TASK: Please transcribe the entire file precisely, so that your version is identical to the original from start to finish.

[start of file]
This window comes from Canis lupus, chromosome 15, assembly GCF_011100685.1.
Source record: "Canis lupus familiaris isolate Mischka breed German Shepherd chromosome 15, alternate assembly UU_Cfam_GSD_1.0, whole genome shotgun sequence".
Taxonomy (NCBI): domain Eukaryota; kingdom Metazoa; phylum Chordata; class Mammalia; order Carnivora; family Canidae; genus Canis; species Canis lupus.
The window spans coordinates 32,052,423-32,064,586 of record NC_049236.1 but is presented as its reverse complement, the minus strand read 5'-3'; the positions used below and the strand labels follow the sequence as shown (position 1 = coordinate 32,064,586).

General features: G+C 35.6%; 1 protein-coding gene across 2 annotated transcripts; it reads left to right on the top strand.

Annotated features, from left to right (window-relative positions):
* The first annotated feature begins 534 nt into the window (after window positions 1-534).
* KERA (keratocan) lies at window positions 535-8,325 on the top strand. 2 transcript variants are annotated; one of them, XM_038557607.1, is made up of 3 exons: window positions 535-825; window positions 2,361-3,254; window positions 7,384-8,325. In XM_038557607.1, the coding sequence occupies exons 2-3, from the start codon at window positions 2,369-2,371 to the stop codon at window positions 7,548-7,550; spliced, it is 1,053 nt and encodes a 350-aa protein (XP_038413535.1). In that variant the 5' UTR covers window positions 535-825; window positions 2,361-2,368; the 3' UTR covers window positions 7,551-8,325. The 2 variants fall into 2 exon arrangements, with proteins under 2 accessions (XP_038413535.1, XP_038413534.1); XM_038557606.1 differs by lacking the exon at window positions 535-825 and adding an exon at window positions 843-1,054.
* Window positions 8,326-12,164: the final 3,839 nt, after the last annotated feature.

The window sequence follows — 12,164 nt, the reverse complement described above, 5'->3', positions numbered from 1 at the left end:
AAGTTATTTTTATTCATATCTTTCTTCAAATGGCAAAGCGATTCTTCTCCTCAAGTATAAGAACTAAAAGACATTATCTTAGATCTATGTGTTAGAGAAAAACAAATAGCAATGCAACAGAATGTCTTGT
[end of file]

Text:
This window comes from Canis lupus, chromosome 15, assembly GCF_011100685.1.
Source record: "Canis lupus familiaris isolate Mischka breed German Shepherd chromosome 15, alternate assembly UU_Cfam_GSD_1.0, whole genome shotgun sequence".
Taxonomy (NCBI): domain Eukaryota; kingdom Metazoa; phylum Chordata; class Mammalia; order Carnivora; family Canidae; genus Canis; species Canis lupus.
The window spans coordinates 32,052,423-32,064,586 of record NC_049236.1 but is presented as its reverse complement, the minus strand read 5'-3'; the positions used below and the strand labels follow the sequence as shown (position 1 = coordinate 32,064,586).

General features: G+C 35.6%; 1 protein-coding gene across 2 annotated transcripts; it reads left to right on the top strand.

Annotated features, from left to right (window-relative positions):
* The first annotated feature begins 534 nt into the window (after window positions 1-534).
* KERA (keratocan) lies at window positions 535-8,325 on the top strand. 2 transcript variants are annotated; one of them, XM_038557607.1, is made up of 3 exons: window positions 535-825; window positions 2,361-3,254; window positions 7,384-8,325. In XM_038557607.1, the coding sequence occupies exons 2-3, from the start codon at window positions 2,369-2,371 to the stop codon at window positions 7,548-7,550; spliced, it is 1,053 nt and encodes a 350-aa protein (XP_038413535.1). In that variant the 5' UTR covers window positions 535-825; window positions 2,361-2,368; the 3' UTR covers window positions 7,551-8,325. The 2 variants fall into 2 exon arrangements, with proteins under 2 accessions (XP_038413535.1, XP_038413534.1); XM_038557606.1 differs by lacking the exon at window positions 535-825 and adding an exon at window positions 843-1,054.
* Window positions 8,326-12,164: the final 3,839 nt, after the last annotated feature.

The window sequence follows — 12,164 nt, the reverse complement described above, 5'->3', positions numbered from 1 at the left end:
AAGTTATTTTTATTCATATCTTTCTTCAAATGGCAAAGCGATTCTTCTCCTCAAGTATAAGAACTAAAAGACATTATCTTAGATCTATGTGTTAGAGAAAAACAAATAGCAATGCAACAGAATGTCTTGT